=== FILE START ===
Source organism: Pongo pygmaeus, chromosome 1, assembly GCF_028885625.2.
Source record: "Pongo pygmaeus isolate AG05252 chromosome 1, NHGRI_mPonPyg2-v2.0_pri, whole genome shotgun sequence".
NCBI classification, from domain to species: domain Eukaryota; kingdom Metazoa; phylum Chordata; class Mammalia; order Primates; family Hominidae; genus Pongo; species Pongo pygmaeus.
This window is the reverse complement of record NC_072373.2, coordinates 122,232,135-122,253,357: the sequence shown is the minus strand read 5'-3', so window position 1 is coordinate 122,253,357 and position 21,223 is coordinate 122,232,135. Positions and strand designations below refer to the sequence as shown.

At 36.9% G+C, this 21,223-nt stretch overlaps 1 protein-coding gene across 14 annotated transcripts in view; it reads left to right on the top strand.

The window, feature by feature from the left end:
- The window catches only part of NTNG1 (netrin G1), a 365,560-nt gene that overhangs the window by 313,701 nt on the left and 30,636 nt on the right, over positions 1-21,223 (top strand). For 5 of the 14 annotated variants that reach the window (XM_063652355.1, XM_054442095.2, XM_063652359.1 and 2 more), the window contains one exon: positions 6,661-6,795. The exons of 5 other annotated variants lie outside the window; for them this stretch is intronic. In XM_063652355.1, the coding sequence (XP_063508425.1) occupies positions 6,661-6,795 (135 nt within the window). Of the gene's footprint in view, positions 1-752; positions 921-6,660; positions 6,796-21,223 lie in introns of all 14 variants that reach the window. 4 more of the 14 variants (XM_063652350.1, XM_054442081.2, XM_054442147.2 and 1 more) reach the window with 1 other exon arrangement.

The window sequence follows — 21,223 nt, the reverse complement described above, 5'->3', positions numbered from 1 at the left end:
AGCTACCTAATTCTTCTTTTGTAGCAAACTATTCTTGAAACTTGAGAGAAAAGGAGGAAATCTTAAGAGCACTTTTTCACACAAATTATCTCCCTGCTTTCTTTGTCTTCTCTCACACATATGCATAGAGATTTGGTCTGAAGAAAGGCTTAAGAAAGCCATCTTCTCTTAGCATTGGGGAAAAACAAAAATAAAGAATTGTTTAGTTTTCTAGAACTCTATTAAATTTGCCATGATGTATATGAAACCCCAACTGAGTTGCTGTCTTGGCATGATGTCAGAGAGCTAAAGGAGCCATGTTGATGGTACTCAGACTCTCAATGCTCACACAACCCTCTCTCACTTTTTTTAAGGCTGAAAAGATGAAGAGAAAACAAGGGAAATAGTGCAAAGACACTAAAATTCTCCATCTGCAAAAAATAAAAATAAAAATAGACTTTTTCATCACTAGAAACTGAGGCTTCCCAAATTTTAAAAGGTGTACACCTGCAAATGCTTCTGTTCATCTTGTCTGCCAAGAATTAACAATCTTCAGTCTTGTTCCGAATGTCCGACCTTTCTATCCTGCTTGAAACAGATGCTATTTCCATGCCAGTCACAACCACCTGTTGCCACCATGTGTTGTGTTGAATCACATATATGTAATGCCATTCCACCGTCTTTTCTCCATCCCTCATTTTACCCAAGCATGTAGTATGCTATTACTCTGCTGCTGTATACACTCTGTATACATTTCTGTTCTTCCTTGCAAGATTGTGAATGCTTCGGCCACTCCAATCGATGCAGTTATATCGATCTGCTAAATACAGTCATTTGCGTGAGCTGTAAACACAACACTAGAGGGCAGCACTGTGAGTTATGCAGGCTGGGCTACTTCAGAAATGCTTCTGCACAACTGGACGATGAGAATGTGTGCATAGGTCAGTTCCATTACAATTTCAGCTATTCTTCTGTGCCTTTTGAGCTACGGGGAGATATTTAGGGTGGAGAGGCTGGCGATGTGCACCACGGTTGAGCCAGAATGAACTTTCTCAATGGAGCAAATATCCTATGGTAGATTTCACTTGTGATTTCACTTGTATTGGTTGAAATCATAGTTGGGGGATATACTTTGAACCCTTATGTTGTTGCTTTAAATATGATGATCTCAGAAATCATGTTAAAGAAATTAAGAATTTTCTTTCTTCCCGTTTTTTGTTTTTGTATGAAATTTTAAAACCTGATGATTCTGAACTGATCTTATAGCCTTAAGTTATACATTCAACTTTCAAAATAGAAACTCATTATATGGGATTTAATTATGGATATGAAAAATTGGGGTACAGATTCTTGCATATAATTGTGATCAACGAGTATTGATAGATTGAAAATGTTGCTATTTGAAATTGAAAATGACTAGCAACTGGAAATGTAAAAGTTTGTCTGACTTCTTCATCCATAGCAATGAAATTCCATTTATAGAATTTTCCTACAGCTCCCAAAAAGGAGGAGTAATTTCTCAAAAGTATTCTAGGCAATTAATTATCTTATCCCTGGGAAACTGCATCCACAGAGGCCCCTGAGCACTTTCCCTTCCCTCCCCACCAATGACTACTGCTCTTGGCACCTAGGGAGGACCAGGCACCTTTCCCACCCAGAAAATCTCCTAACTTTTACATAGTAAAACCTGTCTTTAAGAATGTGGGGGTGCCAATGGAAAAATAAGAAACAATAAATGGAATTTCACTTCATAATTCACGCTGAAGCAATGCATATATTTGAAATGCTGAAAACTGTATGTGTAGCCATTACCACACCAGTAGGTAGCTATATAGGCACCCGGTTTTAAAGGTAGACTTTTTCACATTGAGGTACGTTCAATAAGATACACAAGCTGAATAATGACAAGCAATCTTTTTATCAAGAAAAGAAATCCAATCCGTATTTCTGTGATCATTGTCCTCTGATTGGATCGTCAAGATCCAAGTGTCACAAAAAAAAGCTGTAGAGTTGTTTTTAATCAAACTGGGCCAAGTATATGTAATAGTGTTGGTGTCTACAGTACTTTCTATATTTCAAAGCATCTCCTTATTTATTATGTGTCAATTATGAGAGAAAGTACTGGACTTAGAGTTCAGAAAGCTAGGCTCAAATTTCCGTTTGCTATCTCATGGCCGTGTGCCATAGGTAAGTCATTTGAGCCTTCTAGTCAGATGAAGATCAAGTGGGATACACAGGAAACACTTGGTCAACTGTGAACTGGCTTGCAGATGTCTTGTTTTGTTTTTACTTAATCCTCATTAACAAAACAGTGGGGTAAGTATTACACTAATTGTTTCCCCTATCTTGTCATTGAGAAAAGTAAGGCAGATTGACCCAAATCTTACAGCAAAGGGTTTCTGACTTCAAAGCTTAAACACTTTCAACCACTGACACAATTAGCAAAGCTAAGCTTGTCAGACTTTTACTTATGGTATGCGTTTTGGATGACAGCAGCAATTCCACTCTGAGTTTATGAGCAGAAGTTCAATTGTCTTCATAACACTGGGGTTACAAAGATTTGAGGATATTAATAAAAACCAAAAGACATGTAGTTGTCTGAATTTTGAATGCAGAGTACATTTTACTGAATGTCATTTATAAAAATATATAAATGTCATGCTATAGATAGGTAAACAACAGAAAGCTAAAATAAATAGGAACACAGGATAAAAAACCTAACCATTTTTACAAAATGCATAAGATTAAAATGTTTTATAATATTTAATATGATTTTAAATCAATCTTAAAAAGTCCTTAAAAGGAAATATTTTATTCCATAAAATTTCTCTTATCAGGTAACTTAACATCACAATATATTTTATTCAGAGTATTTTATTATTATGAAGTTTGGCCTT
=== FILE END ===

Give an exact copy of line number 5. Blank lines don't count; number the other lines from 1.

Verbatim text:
At 36.9% G+C, this 21,223-nt stretch overlaps 1 protein-coding gene across 14 annotated transcripts in view; it reads left to right on the top strand.